Source: Workers’ Weekly, January 23, 1925
Publisher: Communist Party Great Britain
Transcription/Markup: Brian Reid
Proofreader: David Tate
Public Domain: Marxists Internet Archive (2009). You may freely copy, distribute, display and perform this work; as well as make derivative and commercial works. Please credit “Marxists Internet Archive” as your source.
Three hundred members were present at the London Aggregate meeting held on Saturday last, when the business was to receive the report of the Party Council.
Comrade J. Baillie presented the first part of the report covering the need for a mass Party; the need for a Communist Daily; the Trade Union activities; the Y.C.L.; and Women’s organisation.
Several comrades took part in the discussion, dealing mainly with factory group organisation and work, and the Party responsibility to the Y.C.L.
The whole of the decisions of the Party Council in these respects were unanimously endorsed.
Comrade J. Murphy then reported on the Party Council decision re the situation created by Trotsky’s preface to his book, “1917.” Mentioning the general ignorance of International affairs prevailing amongst the membership in Britain, he recalled the fact that few of our Party members would have thought of dissociating Lenin from Trotsky—so closely were they allied in their work during the revolution. Yet it was true that those two comrades had been in continuous opposition for 25 years, during which they had been on different sides in very keen controversy. The problem had to be approached as a political question and not on the grounds of personality. To those who criticised the action of the Political Bureau for their haste in bringing it before the membership he would say that the mere fact that Trotsky’s action was a challenge to the International Leadership was a sufficient justification. They had heard much about bureaucracy in the Russian Party. The fact that in the period following the revolution, when they were applying the New Economic Policy, they had been faced with an intensification of proletarian activity and also a concentration of the petty bourgeosie had meant the extraordinary methods had had to be adopted to safeguard the revolution. Trotsky’s policy would have weakened the hold of the Party and destroyed the revolution. Why did we have these continued attacks on Zinoviev and the sudden love for Trotsky. Not because he was Jew, but because he was the chosen leader of the International. As for the question of bureaucracy. After the Russian C.P. had solved this matter; and after all the essential points had been conceded by the Central Committee, Trotsky still pursued the subject, would not admit he was wrong; and continued to reopen the discussion.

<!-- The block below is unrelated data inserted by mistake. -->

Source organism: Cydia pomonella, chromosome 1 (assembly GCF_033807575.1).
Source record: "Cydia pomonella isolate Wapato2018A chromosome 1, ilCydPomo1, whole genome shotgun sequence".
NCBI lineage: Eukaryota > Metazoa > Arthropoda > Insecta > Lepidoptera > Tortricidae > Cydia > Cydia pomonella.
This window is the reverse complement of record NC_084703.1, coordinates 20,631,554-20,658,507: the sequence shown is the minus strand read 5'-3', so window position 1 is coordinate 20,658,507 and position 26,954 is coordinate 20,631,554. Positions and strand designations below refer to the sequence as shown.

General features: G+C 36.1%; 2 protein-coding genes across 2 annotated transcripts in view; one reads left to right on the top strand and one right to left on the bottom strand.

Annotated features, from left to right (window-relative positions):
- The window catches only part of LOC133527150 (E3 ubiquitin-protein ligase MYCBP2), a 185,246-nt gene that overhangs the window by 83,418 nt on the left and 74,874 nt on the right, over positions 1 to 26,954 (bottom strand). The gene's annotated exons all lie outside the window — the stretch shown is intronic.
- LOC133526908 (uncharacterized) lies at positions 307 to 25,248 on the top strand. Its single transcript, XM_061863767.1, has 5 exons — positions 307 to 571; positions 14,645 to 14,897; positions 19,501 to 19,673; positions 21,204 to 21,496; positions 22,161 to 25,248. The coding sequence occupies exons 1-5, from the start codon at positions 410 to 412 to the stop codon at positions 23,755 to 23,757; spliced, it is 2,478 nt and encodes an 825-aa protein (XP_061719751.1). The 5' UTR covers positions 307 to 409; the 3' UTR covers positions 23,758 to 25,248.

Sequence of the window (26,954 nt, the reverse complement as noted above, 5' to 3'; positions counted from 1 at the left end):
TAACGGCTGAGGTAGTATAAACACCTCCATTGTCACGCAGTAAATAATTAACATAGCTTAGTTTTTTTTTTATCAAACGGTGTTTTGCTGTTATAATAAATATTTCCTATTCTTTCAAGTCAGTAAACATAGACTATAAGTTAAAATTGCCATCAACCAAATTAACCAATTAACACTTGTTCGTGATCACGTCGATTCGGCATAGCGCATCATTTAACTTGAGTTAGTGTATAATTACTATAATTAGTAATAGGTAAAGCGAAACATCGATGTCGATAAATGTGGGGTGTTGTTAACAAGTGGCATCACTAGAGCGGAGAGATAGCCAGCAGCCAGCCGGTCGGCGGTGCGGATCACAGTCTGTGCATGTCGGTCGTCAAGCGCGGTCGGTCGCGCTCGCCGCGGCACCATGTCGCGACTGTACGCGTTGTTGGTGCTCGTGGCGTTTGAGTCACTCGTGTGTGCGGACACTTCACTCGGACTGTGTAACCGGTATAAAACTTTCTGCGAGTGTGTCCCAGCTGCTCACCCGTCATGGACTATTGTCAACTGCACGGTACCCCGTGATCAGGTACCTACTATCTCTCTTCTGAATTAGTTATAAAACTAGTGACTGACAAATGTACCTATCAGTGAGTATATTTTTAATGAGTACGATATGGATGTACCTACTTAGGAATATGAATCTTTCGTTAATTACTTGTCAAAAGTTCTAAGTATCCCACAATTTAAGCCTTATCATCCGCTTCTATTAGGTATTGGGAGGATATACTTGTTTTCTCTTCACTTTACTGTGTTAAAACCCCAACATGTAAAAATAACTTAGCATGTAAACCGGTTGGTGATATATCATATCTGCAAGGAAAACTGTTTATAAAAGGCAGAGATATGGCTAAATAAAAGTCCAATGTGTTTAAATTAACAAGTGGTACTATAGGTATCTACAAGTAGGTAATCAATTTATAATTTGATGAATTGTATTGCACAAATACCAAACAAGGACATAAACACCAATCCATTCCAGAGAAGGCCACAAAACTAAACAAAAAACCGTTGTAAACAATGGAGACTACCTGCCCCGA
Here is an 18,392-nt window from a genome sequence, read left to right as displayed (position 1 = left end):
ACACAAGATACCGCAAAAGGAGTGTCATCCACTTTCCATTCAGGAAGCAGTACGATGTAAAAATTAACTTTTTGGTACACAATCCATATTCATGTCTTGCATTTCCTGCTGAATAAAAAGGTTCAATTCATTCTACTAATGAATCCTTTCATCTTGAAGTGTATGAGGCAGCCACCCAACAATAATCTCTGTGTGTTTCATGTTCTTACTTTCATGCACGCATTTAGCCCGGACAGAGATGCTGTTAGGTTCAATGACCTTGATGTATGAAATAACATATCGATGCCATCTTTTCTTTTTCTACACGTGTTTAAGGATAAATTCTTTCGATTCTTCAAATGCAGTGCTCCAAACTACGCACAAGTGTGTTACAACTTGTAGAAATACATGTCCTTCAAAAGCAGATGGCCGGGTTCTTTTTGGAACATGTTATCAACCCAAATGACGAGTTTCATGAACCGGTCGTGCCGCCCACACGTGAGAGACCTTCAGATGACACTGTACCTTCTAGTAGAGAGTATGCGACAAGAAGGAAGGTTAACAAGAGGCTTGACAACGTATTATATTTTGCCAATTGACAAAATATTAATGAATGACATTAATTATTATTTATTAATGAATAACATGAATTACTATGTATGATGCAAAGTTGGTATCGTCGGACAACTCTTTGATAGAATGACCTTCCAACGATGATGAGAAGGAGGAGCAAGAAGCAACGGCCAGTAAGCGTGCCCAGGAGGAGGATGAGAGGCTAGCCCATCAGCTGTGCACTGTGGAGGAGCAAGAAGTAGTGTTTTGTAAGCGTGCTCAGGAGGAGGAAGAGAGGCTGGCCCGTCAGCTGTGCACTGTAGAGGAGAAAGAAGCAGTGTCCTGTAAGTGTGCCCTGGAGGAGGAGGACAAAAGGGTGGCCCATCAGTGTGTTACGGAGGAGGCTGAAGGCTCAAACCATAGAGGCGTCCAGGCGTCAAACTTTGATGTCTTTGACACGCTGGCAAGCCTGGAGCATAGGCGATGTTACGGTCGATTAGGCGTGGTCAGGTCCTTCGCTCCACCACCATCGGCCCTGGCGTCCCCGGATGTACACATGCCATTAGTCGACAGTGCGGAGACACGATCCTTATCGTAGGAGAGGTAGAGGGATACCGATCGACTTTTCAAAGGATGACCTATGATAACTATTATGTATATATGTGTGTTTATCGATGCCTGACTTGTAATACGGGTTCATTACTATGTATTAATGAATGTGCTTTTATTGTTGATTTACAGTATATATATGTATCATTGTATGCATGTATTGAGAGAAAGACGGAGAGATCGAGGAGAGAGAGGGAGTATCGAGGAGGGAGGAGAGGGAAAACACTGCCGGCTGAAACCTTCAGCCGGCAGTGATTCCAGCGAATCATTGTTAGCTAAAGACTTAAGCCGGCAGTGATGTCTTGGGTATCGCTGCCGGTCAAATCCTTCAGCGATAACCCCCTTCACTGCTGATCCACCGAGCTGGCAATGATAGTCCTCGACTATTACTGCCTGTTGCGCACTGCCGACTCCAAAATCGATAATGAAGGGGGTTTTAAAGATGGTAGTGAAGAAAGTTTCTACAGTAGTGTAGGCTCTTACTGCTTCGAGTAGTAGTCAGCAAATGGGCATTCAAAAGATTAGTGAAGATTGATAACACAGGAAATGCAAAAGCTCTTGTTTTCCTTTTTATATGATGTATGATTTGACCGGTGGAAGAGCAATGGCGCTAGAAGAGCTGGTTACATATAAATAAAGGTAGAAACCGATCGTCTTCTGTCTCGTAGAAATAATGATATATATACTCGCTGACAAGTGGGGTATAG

Comrade Murphy thereupon moved the endorsement of the following resolution:—
“The Party Council of the Communist Party of Great Britain sees in the preface to Comrade Trotsky’s book on “1917” an attempt not only to reopen the discussion closed by the decision of the 19th Congress of the R.C.P., and the 5th Congress of the Communist International. It is also an open attack upon the present leadership of the Communist International, which, in the opinion of the C.P.G.B., will not only definitely encourage the British imperialists, the bitterest enemies of Soviet Russia, but will also encourage their lackeys of the Second International, and those other elements who stand for the liquidation of the C.I. and the C.P. in this country.